This is an iconographical image of a tribute item. The Spanish-language gloss, "canoa," clarifies that it is a canoe. It is included in this database for the support it provides in understanding the glyphic elements for the Nahuatl term, acal(li). It is an orange-tan color, indicative of being made of wood. Both ends curve upward.
The term acalli is comprised of the word a(tl) (water) and cal(li) (house, building). Thus, it is a structure on water, or a boat. It resembles a canoe, but it appears to have a flat bottom and a squared off bow, much as we see in the long, narrow boats still used in Xochimilco. See, for example, this image of xochimilco_gardens_in_mexico_city.shtml.
canoa (Spanish for canoe)
c. 1541, but by 1553 at the latest
boats, launches, canoes, lanchas, canoas, barcos
acal(li), boat, https://nahuatl.wired-humanities.org/content/acalli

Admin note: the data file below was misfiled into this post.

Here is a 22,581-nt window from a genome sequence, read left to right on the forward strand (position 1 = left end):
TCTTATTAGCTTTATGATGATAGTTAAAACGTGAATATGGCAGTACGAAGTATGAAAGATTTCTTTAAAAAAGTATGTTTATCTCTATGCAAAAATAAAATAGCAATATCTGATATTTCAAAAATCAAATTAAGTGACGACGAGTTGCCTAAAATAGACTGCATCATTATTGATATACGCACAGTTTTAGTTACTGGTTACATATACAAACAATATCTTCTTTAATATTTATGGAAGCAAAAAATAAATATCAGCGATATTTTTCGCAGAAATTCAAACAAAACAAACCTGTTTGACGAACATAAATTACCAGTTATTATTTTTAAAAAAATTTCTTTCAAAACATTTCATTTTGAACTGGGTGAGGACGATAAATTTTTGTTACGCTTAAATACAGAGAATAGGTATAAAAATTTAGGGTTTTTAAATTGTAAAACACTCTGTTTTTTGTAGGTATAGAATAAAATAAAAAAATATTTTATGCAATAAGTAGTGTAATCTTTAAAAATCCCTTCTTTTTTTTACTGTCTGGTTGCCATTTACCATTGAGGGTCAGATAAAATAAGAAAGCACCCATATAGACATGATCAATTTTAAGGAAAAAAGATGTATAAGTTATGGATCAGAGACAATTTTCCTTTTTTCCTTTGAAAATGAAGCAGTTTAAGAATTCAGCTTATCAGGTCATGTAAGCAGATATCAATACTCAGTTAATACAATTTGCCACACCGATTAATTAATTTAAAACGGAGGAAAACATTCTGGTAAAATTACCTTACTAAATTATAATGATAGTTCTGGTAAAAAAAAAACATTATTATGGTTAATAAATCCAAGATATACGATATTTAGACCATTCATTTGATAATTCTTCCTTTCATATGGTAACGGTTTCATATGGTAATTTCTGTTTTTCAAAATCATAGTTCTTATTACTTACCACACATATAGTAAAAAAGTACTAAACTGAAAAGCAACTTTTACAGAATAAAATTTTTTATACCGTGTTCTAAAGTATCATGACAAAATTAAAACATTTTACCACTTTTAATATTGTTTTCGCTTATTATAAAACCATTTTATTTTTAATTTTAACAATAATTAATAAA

a(tl), water, https://nahuatl.wired-humanities.org/content/atl
cal(li), house or building, https://nahuatl.wired-humanities.org/content/calli-1
Codex Mendoza, folio 4 verso, https://digital.bodleian.ox.ac.uk/objects/2fea788e-2aa2-4f08-b6d9-648c00..., image 19 of 188.
The Bodleian Libraries, University of Oxford, hold the original manuscript, the MS. Arch. Selden. A. 1. This image is published here under the UK Creative Commons, “Attribution-NonCommercial-ShareAlike 3.0 License” (CC-BY-NC-SA 3.0).